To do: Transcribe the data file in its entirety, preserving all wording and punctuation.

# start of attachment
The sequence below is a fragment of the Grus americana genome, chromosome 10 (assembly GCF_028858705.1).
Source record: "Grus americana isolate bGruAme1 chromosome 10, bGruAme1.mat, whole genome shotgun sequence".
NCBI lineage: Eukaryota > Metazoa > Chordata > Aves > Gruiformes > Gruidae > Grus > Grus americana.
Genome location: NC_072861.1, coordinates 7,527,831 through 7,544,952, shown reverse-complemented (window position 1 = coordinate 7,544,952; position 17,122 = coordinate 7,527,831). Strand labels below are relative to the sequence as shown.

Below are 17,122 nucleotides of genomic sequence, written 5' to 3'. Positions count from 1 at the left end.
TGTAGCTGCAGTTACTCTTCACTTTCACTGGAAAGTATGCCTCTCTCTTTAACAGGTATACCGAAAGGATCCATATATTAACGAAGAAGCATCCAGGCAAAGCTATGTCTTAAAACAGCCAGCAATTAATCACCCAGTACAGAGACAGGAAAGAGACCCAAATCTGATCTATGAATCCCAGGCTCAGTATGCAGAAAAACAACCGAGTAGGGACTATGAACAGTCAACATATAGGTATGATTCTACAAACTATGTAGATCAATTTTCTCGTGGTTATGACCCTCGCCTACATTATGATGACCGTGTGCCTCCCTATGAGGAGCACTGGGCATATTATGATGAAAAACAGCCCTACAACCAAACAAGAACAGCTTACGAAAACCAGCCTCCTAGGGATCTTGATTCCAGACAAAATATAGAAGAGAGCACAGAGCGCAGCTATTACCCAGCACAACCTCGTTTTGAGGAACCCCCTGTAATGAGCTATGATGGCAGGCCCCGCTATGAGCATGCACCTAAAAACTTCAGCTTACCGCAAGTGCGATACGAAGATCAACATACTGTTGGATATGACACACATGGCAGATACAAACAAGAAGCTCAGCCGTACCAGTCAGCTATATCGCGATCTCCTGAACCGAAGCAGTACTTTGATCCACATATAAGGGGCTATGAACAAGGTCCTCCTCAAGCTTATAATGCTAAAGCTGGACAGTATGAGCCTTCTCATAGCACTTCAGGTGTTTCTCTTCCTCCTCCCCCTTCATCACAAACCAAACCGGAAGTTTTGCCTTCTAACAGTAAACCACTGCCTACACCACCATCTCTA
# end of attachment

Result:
The sequence below is a fragment of the Grus americana genome, chromosome 10 (assembly GCF_028858705.1).
Source record: "Grus americana isolate bGruAme1 chromosome 10, bGruAme1.mat, whole genome shotgun sequence".
NCBI lineage: Eukaryota > Metazoa > Chordata > Aves > Gruiformes > Gruidae > Grus > Grus americana.
Genome location: NC_072861.1, coordinates 7,527,831 through 7,544,952, shown reverse-complemented (window position 1 = coordinate 7,544,952; position 17,122 = coordinate 7,527,831). Strand labels below are relative to the sequence as shown.

Below are 17,122 nucleotides of genomic sequence, written 5' to 3'. Positions count from 1 at the left end.
TGTAGCTGCAGTTACTCTTCACTTTCACTGGAAAGTATGCCTCTCTCTTTAACAGGTATACCGAAAGGATCCATATATTAACGAAGAAGCATCCAGGCAAAGCTATGTCTTAAAACAGCCAGCAATTAATCACCCAGTACAGAGACAGGAAAGAGACCCAAATCTGATCTATGAATCCCAGGCTCAGTATGCAGAAAAACAACCGAGTAGGGACTATGAACAGTCAACATATAGGTATGATTCTACAAACTATGTAGATCAATTTTCTCGTGGTTATGACCCTCGCCTACATTATGATGACCGTGTGCCTCCCTATGAGGAGCACTGGGCATATTATGATGAAAAACAGCCCTACAACCAAACAAGAACAGCTTACGAAAACCAGCCTCCTAGGGATCTTGATTCCAGACAAAATATAGAAGAGAGCACAGAGCGCAGCTATTACCCAGCACAACCTCGTTTTGAGGAACCCCCTGTAATGAGCTATGATGGCAGGCCCCGCTATGAGCATGCACCTAAAAACTTCAGCTTACCGCAAGTGCGATACGAAGATCAACATACTGTTGGATATGACACACATGGCAGATACAAACAAGAAGCTCAGCCGTACCAGTCAGCTATATCGCGATCTCCTGAACCGAAGCAGTACTTTGATCCACATATAAGGGGCTATGAACAAGGTCCTCCTCAAGCTTATAATGCTAAAGCTGGACAGTATGAGCCTTCTCATAGCACTTCAGGTGTTTCTCTTCCTCCTCCCCCTTCATCACAAACCAAACCGGAAGTTTTGCCTTCTAACAGTAAACCACTGCCTACACCACCATCTCTA